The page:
Diving

Couple marries at Christ of the Deep statue off Key Largo

Kimberly Triolet, left, and Jorge Rodriguez, right, kiss after being married next to the Christ of the Deep statue Tuesday, Aug. 25, in the Florida Keys National Marine Sanctuary off Key Largo. The wedding helped to mark the 50th anniversary of the Aug. 25, 1965, installation of the 9-foot-tall bronze sculpture that is a symbol for Key Largo's John Pennekamp Coral Reef State Park, America's first underwater preserve that is part of the sanctuary. It is a replica of the "Christ of the Abyss" that was placed in Italian waters in 1954.
Kimberly Triolet, left, and Jorge Rodriguez, right, kiss after being married next to the Christ of the Deep statue Tuesday, Aug. 25, in the Florida Keys National Marine Sanctuary off Key Largo. The wedding helped to mark the 50th anniversary of the Aug. 25, 1965, installation of the 9-foot-tall bronze sculpture that is a symbol for Key Largo's John Pennekamp Coral Reef State Park, America's first underwater preserve that is part of the sanctuary. It is a replica of the "Christ of the Abyss" that was placed in Italian waters in 1954.

A Miami couple was married  Tuesday  to help mark the 50th anniversary of the installation of an iconic underwater statue off the Florida Keys.

Kimberly Triolet and Jorge Rodriguez wed beside the Christ of the Deep statue, positioned in 25 feet of water, about five miles off Key Largo. A notary public used an underwater slate for the vows' exchange that was witnessed by friends and other divers aboard a boat from the Amoray Dive Resort in Key Largo. And several fish and other marine life were present as well.

"To be able to get married at the Christ statue on the 50th anniversary is amazing and we'll for sure be coming back for our 50th anniversary to dive it again," Triolet said. "Picture cannot just describe how pretty it is, and it's something definitely that should be on everybody's bucket list to see."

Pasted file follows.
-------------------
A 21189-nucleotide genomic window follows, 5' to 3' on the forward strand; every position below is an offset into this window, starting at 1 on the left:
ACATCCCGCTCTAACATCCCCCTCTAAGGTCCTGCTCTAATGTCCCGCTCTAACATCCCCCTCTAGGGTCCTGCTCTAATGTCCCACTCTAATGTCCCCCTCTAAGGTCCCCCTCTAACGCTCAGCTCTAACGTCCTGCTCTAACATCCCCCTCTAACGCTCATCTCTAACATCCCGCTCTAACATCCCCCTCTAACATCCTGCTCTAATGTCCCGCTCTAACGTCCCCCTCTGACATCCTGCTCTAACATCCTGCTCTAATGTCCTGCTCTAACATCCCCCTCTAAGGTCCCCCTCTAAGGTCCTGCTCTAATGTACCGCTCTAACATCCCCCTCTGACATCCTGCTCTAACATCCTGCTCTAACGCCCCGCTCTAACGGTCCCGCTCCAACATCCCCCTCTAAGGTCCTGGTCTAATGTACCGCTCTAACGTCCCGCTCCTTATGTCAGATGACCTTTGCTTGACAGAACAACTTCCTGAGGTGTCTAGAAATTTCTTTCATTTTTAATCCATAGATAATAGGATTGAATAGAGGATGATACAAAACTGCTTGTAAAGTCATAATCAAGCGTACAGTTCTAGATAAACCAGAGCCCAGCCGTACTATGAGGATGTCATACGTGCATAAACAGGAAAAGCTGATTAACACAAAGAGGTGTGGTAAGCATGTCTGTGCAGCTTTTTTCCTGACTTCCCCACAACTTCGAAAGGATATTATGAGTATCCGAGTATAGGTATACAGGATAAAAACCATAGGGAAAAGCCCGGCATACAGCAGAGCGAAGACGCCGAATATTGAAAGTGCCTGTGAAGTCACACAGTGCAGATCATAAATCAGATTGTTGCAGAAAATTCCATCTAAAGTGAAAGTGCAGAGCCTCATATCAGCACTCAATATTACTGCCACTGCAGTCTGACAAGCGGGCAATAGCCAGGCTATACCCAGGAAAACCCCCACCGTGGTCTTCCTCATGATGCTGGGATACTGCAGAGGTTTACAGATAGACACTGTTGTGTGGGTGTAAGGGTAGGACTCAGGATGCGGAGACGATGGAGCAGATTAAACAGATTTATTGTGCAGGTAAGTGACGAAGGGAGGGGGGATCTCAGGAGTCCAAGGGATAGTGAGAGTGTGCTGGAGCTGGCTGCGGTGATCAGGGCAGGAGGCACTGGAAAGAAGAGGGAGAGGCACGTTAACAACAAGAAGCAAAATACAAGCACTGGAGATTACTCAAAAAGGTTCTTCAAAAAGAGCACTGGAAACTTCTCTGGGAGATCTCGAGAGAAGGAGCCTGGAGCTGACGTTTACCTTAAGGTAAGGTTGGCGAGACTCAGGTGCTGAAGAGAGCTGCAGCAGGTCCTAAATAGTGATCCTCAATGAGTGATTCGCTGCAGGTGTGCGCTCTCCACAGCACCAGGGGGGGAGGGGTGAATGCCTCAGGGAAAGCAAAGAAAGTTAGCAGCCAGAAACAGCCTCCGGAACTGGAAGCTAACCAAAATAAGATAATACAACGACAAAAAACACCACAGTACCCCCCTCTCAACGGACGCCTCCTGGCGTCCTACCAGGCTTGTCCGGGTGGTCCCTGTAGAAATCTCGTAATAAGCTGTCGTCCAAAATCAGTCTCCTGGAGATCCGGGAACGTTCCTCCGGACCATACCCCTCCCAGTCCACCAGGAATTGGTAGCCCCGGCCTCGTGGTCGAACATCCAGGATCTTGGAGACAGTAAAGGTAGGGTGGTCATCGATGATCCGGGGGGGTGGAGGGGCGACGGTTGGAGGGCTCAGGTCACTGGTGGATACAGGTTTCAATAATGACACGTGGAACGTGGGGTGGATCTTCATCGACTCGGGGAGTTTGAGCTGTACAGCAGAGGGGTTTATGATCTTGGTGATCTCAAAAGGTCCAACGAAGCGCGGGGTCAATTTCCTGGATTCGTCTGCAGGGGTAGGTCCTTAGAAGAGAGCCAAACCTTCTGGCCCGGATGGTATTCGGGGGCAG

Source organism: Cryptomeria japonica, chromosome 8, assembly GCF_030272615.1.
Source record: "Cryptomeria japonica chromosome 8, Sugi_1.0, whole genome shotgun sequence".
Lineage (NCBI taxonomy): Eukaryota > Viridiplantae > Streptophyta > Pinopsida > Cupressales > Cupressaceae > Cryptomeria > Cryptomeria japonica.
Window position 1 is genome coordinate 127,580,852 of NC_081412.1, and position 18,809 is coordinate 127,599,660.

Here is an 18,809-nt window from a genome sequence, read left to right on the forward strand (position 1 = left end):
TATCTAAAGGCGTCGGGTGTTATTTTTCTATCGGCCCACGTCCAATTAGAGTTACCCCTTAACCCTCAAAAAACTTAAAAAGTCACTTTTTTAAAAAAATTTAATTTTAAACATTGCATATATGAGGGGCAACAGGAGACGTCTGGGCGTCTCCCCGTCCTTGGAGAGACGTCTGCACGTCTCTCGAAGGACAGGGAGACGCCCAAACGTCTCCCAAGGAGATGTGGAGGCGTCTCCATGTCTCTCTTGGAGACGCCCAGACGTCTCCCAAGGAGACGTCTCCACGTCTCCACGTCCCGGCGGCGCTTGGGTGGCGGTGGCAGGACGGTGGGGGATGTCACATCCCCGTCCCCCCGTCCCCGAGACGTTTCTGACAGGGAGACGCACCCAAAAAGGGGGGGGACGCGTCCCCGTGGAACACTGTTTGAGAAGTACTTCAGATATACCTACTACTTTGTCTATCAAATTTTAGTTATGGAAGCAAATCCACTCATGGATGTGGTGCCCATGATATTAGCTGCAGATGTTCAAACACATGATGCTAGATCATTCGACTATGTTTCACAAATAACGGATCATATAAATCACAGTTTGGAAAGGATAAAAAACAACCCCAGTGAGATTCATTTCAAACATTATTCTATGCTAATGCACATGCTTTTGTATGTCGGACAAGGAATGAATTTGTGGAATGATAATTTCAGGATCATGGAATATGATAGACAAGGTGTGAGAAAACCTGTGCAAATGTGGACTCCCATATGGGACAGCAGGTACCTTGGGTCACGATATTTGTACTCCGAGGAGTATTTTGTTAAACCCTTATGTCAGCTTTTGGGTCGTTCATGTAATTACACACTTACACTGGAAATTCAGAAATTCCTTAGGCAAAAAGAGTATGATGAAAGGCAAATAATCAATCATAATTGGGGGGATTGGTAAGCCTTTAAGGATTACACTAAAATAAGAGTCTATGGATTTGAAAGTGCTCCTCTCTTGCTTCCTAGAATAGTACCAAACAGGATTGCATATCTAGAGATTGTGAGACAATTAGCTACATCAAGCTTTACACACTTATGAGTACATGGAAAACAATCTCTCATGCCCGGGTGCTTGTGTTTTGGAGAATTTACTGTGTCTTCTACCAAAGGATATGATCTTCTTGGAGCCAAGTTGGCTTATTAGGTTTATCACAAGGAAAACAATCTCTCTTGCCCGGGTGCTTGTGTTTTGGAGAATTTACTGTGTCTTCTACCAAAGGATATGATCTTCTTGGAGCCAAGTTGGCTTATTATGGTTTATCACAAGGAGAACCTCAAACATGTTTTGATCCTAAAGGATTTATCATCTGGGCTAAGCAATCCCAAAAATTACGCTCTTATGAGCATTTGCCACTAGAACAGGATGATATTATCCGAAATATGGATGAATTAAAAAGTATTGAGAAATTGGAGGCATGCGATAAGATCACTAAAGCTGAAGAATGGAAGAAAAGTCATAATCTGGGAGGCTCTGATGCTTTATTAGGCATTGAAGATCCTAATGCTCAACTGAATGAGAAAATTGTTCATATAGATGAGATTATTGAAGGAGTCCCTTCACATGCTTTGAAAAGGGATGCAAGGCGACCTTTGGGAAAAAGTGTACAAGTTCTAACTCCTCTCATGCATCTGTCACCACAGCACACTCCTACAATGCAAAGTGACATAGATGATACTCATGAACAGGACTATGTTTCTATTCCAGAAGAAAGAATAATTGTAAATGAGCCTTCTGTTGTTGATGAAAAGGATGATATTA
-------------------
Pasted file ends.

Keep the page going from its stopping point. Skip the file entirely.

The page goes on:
The 9-foot-tall bronze Christ of the Deep was submerged Aug. 25, 1965. It became a symbol for Key Largo's John Pennekamp Coral Reef State Park, America's first underwater preserve created in 1960 that is now part of the Florida Keys National Marine Sanctuary. 

The statue is a replica of the Italian original,"Christ of the Abyss." Created by artist Guido Galletti, the original was placed in the shallow San Fruttuoso Bay near Portofino, Italy, in 1954. Galletti also crafted the mold for another statue that was cast for Egidi Cressi, a well-known diving equipment manufacturer, who donated it to the Underwater Society of America in 1961.

Although state dive councils in Illinois, Michigan and the Northeast petitioned for the statue, it was decided the waters of Pennekamp Park were to be the statue's final resting place.

The statue, with arms uplifted in a gesture of invitation, is considered a symbol of peace and understanding among mankind.

Visitors from around the world come to snorkel, dive or ride glass-bottom boats to view and photograph the iconic  sculpture  at a site called Key Largo Dry Rocks, a box canyon that rises around beautiful coral formations.

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